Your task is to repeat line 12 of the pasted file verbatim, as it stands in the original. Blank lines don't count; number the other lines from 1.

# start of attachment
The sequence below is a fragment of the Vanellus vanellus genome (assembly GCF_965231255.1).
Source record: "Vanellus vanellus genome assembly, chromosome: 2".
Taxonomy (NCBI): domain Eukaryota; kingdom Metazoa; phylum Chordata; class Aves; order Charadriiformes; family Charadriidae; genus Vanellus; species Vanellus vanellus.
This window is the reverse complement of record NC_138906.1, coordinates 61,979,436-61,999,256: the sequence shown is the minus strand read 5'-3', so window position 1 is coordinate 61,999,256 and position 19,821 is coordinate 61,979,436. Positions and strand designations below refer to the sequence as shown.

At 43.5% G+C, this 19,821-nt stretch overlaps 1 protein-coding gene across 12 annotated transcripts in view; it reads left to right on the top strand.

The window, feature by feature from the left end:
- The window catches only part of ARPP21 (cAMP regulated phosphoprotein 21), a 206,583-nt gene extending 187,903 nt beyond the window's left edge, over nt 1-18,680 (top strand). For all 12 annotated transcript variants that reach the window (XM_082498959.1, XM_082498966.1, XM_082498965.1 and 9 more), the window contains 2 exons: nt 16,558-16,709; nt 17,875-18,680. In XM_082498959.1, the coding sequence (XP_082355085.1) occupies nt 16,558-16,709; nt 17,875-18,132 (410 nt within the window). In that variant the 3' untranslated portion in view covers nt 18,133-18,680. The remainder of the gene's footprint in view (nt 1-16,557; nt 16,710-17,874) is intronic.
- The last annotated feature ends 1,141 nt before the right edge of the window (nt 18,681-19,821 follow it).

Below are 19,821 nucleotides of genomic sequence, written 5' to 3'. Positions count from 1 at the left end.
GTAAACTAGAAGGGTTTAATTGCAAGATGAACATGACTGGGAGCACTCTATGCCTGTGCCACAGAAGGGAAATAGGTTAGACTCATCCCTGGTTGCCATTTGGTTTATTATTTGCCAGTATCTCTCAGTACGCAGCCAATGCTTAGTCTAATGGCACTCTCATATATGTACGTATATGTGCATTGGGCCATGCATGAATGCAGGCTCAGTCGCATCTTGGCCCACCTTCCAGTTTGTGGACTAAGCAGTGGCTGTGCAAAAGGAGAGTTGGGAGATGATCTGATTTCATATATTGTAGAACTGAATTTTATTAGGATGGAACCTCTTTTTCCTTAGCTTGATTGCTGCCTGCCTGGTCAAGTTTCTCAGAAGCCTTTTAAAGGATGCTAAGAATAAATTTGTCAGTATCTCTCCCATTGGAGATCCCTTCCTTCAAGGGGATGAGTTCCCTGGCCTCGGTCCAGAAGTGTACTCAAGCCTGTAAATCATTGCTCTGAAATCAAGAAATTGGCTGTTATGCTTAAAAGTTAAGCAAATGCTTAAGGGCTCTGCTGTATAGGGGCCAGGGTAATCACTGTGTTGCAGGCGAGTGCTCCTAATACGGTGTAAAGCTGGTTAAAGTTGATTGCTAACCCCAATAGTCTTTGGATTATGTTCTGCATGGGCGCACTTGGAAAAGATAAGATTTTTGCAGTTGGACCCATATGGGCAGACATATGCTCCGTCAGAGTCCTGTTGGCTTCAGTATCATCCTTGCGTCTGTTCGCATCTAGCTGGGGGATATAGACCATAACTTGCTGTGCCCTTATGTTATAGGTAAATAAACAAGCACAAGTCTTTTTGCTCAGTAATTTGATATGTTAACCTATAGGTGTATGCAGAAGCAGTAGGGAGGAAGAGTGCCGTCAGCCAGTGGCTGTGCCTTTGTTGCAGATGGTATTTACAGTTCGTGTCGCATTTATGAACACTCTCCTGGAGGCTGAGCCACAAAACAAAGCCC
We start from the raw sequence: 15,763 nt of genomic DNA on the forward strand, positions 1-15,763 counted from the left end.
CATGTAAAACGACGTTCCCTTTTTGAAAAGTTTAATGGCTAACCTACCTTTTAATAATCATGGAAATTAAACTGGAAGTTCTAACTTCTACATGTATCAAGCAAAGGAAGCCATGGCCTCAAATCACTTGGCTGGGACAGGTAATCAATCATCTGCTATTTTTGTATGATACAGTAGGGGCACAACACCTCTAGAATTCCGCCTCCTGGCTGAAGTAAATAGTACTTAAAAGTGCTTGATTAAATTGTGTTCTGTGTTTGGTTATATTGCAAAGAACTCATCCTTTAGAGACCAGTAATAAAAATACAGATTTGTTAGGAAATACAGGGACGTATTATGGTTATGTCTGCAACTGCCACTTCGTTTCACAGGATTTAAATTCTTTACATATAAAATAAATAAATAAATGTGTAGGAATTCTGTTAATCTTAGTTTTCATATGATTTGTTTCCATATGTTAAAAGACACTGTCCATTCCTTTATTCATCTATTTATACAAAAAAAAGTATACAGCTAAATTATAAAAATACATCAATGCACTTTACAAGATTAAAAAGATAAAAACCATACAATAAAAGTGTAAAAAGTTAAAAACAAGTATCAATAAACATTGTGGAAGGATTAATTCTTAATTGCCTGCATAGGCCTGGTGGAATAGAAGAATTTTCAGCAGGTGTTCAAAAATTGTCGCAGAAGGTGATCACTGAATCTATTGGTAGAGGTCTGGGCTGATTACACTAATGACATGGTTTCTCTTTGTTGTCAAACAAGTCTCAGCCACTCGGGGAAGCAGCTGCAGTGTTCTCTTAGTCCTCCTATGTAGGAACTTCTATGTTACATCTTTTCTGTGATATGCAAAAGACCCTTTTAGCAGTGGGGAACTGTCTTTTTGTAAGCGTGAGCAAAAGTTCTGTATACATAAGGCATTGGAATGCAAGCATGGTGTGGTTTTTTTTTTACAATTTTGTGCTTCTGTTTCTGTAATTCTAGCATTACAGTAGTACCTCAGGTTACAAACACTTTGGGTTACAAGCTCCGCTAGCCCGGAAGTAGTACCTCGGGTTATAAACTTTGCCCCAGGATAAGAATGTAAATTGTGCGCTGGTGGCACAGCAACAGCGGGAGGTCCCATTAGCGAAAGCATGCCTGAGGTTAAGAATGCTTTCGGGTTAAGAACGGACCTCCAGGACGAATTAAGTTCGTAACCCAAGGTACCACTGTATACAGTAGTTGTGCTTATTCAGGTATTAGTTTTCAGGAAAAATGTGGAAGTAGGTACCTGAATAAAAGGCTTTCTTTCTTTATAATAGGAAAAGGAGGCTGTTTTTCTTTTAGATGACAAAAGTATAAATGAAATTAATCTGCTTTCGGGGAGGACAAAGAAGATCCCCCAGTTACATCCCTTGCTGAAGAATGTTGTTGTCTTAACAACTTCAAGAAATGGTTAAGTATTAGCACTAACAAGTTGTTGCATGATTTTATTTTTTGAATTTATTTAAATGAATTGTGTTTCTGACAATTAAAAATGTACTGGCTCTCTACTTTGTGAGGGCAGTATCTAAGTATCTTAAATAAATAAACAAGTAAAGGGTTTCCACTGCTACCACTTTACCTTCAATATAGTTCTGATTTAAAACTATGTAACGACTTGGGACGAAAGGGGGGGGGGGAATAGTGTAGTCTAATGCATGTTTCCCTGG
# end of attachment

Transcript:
CATGTAAAACGACGTTCCCTTTTTGAAAAGTTTAATGGCTAACCTACCTTTTAATAATCATGGAAATTAAACTGGAAGTTCTAACTTCTACATGTATCAAGCAAAGGAAGCCATGGCCTCAAATCACTTGGCTGGGACAGGTAATCAATCATCTGCTATTTTTGTATGATACAGTAGGGGCACAACACCTCTAGAATTCCGCCTCCTGGCTGAAGTAAATAGTACTTAAAAGTGCTTGATTAAATTGTGTTCTGTGTTTGGTTATATTGCAAAGAACTCATCCTTTAGAGACCAGTAATAAAAATACAGATTTGTTAGGAAATACAGGGACGTATTATGGTTATGTCTGCAACTGCCACTTCGTTTCACAGGATTTAAATTCTTTACATATAAAATAAATAAATAAATGTGTAGGAATTCTGTTAATCTTAGTTTTCATATGATTTGTTTCCATATGTTAAAAGACACTGTCCATTCCTTTATTCATCTATTTATACAAAAAAAAGTATACAGCTAAATTATAAAAATACATCAATGCACTTTACAAGATTAAAAAGATAAAAACCATACAATAAAAGTGTAAAAAGTTAAAAACAAGTATCAATAAACATTGTGGAAGGATTAATTCTTAATTGCCTGCATAGGCCTGGTGGAATAGAAGAATTTTCAGCAGGTGTTCAAAAATTGTCGCAGAAGGTGATCACTGAATCTATTGGTAGAGGTCTGGGCTGATTACACTAATGACATGGTTTCTCTTTGTTGTCAAACAAGTCTCAGCCACTCGGGGAAGCAGCTGCAGTGTTCTCTTAGTCCTCCTATGTAGGAACTTCTATGTTACATCTTTTCTGTGATATGCAAAAGACCCTTTTAGCAGTGGGGAACTGTCTTTTTGTAAGCGTGAGCAAAAGTTCTGTATACATAAGGCATTGGAATGCAAGCATGGTGTGGTTTTTTTTTTACAATTTTGTGCTTCTGTTTCTGTAATTCTAGCATTACAGTAGTACCTCAGGTTACAAACACTTTGGGTTACAAGCTCCGCTAGCCCGGAAGTAGTACCTCGGGTTATAAACTTTGCCCCAGGATAAGAATGTAAATTGTGCGCTGGTGGCACAGCAACAGCGGGAGGTCCCATTAGCGAAAGCATGCCTGAGGTTAAGAATGCTTTCGGGTTAAGAACGGACCTCCAGGACGAATTAAGTTCGTAACCCAAGGTACCACTGTATACAGTAGTTGTGCTTATTCAGGTATTAGTTTTCAGGAAAAATGTGGAAGTAGGTACCTGAATAAAAGGCTTTCTTTCTTTATAATAGGAAAAGGAGGCTGTTTTTCTTTTAGATGACAAAAGTATAAATGAAATTAATCTGCTTTCGGGGAGGACAAAGAAGATCCCCCAGTTACATCCCTTGCTGAAGAATGTTGTTGTCTTAACAACTTCAAGAAATGGTTAAGTATTAGCACTAACAAGTTGTTGCATGATTTTATTTTTTGAATTTATTTAAATGAATTGTGTTTCTGACAATTAAAAATGTACTGGCTCTCTACTTTGTGAGGGCAGTATCTAAGTATCTTAAATAAATAAACAAGTAAAGGGTTTCCACTGCTACCACTTTACCTTCAATATAGTTCTGATTTAAAACTATGTAACGACTTGGGACGAAAGGGGGGGGGGGAATAGTGTAGTCTAATGCATGTTTCCCTGG